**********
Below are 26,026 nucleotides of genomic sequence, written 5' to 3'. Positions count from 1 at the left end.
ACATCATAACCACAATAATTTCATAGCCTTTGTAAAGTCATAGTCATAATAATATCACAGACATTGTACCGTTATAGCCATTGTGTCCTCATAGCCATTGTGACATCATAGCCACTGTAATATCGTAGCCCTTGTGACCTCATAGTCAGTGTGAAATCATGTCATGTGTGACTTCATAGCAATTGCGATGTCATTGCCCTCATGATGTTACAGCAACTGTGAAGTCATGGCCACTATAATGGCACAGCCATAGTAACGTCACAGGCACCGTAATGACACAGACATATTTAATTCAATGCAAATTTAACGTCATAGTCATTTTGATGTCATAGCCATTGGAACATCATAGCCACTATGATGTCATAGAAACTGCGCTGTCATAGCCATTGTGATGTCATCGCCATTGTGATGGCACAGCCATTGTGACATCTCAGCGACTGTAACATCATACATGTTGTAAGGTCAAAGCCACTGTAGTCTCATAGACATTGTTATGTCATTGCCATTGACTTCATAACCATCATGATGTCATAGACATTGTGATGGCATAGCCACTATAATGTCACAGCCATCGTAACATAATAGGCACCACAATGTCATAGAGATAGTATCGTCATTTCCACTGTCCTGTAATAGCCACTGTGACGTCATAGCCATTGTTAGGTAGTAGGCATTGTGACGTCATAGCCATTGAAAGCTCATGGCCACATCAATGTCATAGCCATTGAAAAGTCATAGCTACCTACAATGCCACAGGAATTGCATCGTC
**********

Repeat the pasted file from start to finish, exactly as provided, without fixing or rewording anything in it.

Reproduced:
Below are 26,026 nucleotides of genomic sequence, written 5' to 3'. Positions count from 1 at the left end.
ACATCATAACCACAATAATTTCATAGCCTTTGTAAAGTCATAGTCATAATAATATCACAGACATTGTACCGTTATAGCCATTGTGTCCTCATAGCCATTGTGACATCATAGCCACTGTAATATCGTAGCCCTTGTGACCTCATAGTCAGTGTGAAATCATGTCATGTGTGACTTCATAGCAATTGCGATGTCATTGCCCTCATGATGTTACAGCAACTGTGAAGTCATGGCCACTATAATGGCACAGCCATAGTAACGTCACAGGCACCGTAATGACACAGACATATTTAATTCAATGCAAATTTAACGTCATAGTCATTTTGATGTCATAGCCATTGGAACATCATAGCCACTATGATGTCATAGAAACTGCGCTGTCATAGCCATTGTGATGTCATCGCCATTGTGATGGCACAGCCATTGTGACATCTCAGCGACTGTAACATCATACATGTTGTAAGGTCAAAGCCACTGTAGTCTCATAGACATTGTTATGTCATTGCCATTGACTTCATAACCATCATGATGTCATAGACATTGTGATGGCATAGCCACTATAATGTCACAGCCATCGTAACATAATAGGCACCACAATGTCATAGAGATAGTATCGTCATTTCCACTGTCCTGTAATAGCCACTGTGACGTCATAGCCATTGTTAGGTAGTAGGCATTGTGACGTCATAGCCATTGAAAGCTCATGGCCACATCAATGTCATAGCCATTGAAAAGTCATAGCTACCTACAATGCCACAGGAATTGCATCGTC